Thursday, December 7, 2023

Classic TV Flashback: Cliffhangers (1979)

Debut: February 27, 1979
Created by Kenneth Johnson
Starring: Susan Anton, Ray Ralston, Michael Swan, Geoffrey Scott, Carlene Watkins, Tiger Willaims, Michael Nouri, Carol Baxter, Stephen Johnson
Synopsis: Three serialized tales of adventure are presented each week: the mystery/adventure of Stop Susan Williams, the Weird Western of The Secret Empire, and the horror of The Curse of Dracula.

Trey: Cliffhangers is an unusual NBC series that aired from February to September 1979. In each installment, you got a chapter of 3 serialized stories, resembling the matinee serials of the past. One of them, The Secret Empire, was based on the old Gene Autry serial, The Phantom Empire, in fact.

On paper, this idea had a lot going for it. You were essentially running three 3 series in one hour, so if one failed to find an audience, it could be switched out for something else. However, running 3 productions meant the cost of 3 productions. It was an expensive show. It also aired opposite the powerhouses of Happy Days and Laverne & Shirley. Plus, at the end of the day, it really just isn't that good.

Jason: Well, it was an experience! Nostalgia for the entertainments of yesteryear, in this case the action-oriented serials of the 30's and 40's (and televised for Baby Boomer audiences in the 50's and 60's, was in the air in the 1970's. The Star Wars phenomena that preceded this show and Indiana Jones following a year or so after Cliffhangers bit the dust are both obvious examples of successfully updating serial tropes. 

Conceptually more interesting than entertaining, Cliffhangers was a challenging watch, at least in part due to the dreadful scan available on YouTube, which would have looked much better on a smaller screen that I used. I managed to suppress the urge to change the channel (which, if this show was on in my childhood home, likely occurred), and dutifully stayed the course, buoyed by the hope that the next segment would be better.

Trey: You're right about than YouTube upload. It was like watching through gauze, but perhaps that made the experience more authentic given the vagaries of TV and reception back in the day? Are there positives here we could accentuate?

Jason: Mercifully, it actually did seem to get better from segment to segment. 

The Perils of Pauline-inspired Stop Susan Williams ticked off the genre boxes but felt dreary to me. The only real updating I detected was in Susan Anton's wardrobe.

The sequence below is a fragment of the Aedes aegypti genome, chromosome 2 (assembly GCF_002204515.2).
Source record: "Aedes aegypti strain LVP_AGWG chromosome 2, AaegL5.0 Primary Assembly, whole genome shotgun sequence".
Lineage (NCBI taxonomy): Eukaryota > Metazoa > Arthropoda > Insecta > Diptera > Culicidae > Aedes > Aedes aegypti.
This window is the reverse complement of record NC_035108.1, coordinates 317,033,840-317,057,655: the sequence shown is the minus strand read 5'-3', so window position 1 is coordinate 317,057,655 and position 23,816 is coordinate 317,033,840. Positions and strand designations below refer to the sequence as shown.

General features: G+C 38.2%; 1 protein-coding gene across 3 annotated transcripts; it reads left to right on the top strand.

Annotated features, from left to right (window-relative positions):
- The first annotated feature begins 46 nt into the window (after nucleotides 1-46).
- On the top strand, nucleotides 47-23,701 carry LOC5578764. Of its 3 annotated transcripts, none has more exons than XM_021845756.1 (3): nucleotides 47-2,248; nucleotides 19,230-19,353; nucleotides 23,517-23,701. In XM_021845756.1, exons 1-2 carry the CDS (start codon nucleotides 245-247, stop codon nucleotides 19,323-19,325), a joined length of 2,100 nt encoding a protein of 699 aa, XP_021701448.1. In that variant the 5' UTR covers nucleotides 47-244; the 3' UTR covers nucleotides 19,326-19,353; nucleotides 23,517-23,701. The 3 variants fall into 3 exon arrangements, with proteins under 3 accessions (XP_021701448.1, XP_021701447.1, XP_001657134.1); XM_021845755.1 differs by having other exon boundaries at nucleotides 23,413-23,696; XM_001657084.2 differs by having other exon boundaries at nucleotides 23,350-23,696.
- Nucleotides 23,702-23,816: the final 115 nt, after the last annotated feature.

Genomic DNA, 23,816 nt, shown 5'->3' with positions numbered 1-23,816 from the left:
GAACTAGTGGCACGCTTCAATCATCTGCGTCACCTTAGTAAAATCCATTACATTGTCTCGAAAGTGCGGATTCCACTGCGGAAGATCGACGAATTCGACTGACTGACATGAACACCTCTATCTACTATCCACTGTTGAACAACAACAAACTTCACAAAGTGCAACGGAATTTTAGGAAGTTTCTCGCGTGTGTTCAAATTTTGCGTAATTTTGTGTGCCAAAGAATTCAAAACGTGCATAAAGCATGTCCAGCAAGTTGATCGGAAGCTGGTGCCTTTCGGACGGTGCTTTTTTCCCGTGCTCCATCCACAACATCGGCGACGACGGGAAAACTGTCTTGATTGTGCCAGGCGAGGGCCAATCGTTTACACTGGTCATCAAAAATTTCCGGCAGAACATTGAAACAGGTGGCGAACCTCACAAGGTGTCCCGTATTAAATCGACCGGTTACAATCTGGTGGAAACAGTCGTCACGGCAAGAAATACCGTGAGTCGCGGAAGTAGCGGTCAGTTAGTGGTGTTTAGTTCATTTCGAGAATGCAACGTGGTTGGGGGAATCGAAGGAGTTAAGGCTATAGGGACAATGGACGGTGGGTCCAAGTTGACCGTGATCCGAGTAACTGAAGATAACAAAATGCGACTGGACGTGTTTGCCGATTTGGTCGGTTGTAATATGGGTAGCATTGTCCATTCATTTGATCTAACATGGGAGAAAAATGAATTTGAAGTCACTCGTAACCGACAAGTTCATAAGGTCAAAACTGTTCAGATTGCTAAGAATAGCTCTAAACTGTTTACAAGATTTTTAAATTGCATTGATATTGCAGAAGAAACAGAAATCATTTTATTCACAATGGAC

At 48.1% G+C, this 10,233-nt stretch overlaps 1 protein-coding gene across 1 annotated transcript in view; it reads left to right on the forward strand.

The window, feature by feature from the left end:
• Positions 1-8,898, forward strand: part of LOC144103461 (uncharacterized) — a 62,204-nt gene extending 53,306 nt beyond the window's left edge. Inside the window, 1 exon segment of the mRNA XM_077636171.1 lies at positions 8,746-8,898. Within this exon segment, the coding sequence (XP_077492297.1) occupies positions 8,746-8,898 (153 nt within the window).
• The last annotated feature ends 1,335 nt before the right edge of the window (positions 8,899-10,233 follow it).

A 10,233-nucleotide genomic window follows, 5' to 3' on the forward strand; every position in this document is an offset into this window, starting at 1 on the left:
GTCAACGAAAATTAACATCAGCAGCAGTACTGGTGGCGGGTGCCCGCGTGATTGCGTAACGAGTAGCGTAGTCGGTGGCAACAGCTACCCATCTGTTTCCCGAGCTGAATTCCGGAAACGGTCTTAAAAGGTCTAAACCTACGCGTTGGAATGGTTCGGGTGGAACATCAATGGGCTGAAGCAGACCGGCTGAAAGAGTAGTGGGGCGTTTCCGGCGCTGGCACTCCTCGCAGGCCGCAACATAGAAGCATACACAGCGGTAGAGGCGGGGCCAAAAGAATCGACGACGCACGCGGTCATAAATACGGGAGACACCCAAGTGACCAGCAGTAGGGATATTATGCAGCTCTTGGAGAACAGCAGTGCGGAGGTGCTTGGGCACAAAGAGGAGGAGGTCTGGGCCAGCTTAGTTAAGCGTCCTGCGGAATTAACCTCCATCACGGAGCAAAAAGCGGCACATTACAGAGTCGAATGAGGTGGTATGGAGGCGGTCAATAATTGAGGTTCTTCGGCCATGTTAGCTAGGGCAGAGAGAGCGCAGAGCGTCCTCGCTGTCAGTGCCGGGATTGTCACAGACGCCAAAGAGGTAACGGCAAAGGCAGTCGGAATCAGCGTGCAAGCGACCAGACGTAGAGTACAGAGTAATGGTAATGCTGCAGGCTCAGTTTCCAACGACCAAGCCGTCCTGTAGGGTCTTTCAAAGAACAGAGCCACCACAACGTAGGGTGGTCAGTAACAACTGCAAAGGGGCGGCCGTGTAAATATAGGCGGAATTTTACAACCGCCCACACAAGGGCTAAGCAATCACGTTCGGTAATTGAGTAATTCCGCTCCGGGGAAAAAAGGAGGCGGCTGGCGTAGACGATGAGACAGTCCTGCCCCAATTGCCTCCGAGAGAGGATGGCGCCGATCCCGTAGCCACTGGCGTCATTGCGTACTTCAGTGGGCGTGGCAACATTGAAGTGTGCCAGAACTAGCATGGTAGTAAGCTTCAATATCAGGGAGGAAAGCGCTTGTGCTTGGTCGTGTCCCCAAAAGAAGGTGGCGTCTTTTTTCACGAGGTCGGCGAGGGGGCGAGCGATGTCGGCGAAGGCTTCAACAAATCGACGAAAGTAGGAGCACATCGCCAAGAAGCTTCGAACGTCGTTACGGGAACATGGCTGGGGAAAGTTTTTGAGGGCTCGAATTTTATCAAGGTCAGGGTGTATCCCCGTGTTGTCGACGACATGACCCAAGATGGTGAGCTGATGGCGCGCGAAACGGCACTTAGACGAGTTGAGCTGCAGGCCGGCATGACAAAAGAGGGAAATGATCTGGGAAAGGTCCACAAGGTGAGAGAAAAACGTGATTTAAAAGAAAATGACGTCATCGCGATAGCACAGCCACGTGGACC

The Secret Empire gave us an elevator from the Old West to an alien underground city, which is always welcome. The city itself appeared to have been shot in an abandoned shopping mall. It was difficult to tell if anything interesting would follow in subsequent episodes that Gene Autry hadn't already dealt with in the 30's incarnation. 

Trey: There is precedent for Modern public buildings as futuristic cities. See Logan's Run. In any case, the few episodes I saw of this as a kid (I don't recall how many or if I sat through an hour. I didn't remember Susan Williams at all.) it was The Secret Empire I was most interested in. I had seen some of Phantom Empire on PBS as a kid. Like with Phantom Empire, I was not of an age where it's parsimony with the sci-fi allowed it to hold my interest.

Jason: Of the three stories we watched partially unfold in this episode, my favorite was the disco-age adventures of professional academic Dracula. If only we could have been treated to Dracula's lecture in its entirety instead of pesky Van Helsing intrigue already-in-progress! I'll sign up for Dracula's TED talk any day. 

Trey: Yeah, while not great, that segment works the best here. It eventually got edited into a TV movie. Circling back to the Secret Empire, one more thing I noticed there: the hero breaks out a bullwhip for one scene. You would swear it was a ripoff of Indiana Jones except of course this show predates Raiders of the Lost Ark.

Jason: It's perhaps a shame it wasn't riding those coattails. It might have given them pointers on updating the material for the modern audience.

1 comment:

'gina said...

I love you guys for doing this. Thank you.


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